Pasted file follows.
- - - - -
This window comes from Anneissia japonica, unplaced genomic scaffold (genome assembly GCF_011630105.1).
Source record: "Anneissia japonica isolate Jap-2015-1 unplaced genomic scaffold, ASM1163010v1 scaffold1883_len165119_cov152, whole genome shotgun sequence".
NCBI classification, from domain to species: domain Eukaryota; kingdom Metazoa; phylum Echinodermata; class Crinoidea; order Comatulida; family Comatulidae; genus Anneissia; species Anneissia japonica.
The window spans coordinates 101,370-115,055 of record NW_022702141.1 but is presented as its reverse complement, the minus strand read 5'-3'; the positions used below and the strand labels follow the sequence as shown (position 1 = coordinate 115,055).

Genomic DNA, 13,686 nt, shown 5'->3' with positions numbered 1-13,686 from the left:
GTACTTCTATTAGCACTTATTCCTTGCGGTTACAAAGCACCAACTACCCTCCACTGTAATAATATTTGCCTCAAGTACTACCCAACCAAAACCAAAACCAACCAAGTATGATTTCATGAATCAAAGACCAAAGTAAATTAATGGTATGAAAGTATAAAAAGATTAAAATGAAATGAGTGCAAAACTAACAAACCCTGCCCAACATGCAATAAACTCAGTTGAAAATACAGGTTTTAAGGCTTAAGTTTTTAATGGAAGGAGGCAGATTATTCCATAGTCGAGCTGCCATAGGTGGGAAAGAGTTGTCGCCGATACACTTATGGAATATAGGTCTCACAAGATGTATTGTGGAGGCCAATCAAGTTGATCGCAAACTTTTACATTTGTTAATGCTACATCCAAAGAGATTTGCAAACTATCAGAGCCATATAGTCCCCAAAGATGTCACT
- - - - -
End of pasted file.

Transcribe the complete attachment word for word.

This window comes from Anneissia japonica, unplaced genomic scaffold (genome assembly GCF_011630105.1).
Source record: "Anneissia japonica isolate Jap-2015-1 unplaced genomic scaffold, ASM1163010v1 scaffold1883_len165119_cov152, whole genome shotgun sequence".
NCBI classification, from domain to species: domain Eukaryota; kingdom Metazoa; phylum Echinodermata; class Crinoidea; order Comatulida; family Comatulidae; genus Anneissia; species Anneissia japonica.
The window spans coordinates 101,370-115,055 of record NW_022702141.1 but is presented as its reverse complement, the minus strand read 5'-3'; the positions used below and the strand labels follow the sequence as shown (position 1 = coordinate 115,055).

Genomic DNA, 13,686 nt, shown 5'->3' with positions numbered 1-13,686 from the left:
GTACTTCTATTAGCACTTATTCCTTGCGGTTACAAAGCACCAACTACCCTCCACTGTAATAATATTTGCCTCAAGTACTACCCAACCAAAACCAAAACCAACCAAGTATGATTTCATGAATCAAAGACCAAAGTAAATTAATGGTATGAAAGTATAAAAAGATTAAAATGAAATGAGTGCAAAACTAACAAACCCTGCCCAACATGCAATAAACTCAGTTGAAAATACAGGTTTTAAGGCTTAAGTTTTTAATGGAAGGAGGCAGATTATTCCATAGTCGAGCTGCCATAGGTGGGAAAGAGTTGTCGCCGATACACTTATGGAATATAGGTCTCACAAGATGTATTGTGGAGGCCAATCAAGTTGATCGCAAACTTTTACATTTGTTAATGCTACATCCAAAGAGATTTGCAAACTATCAGAGCCATATAGTCCCCAAAGATGTCACT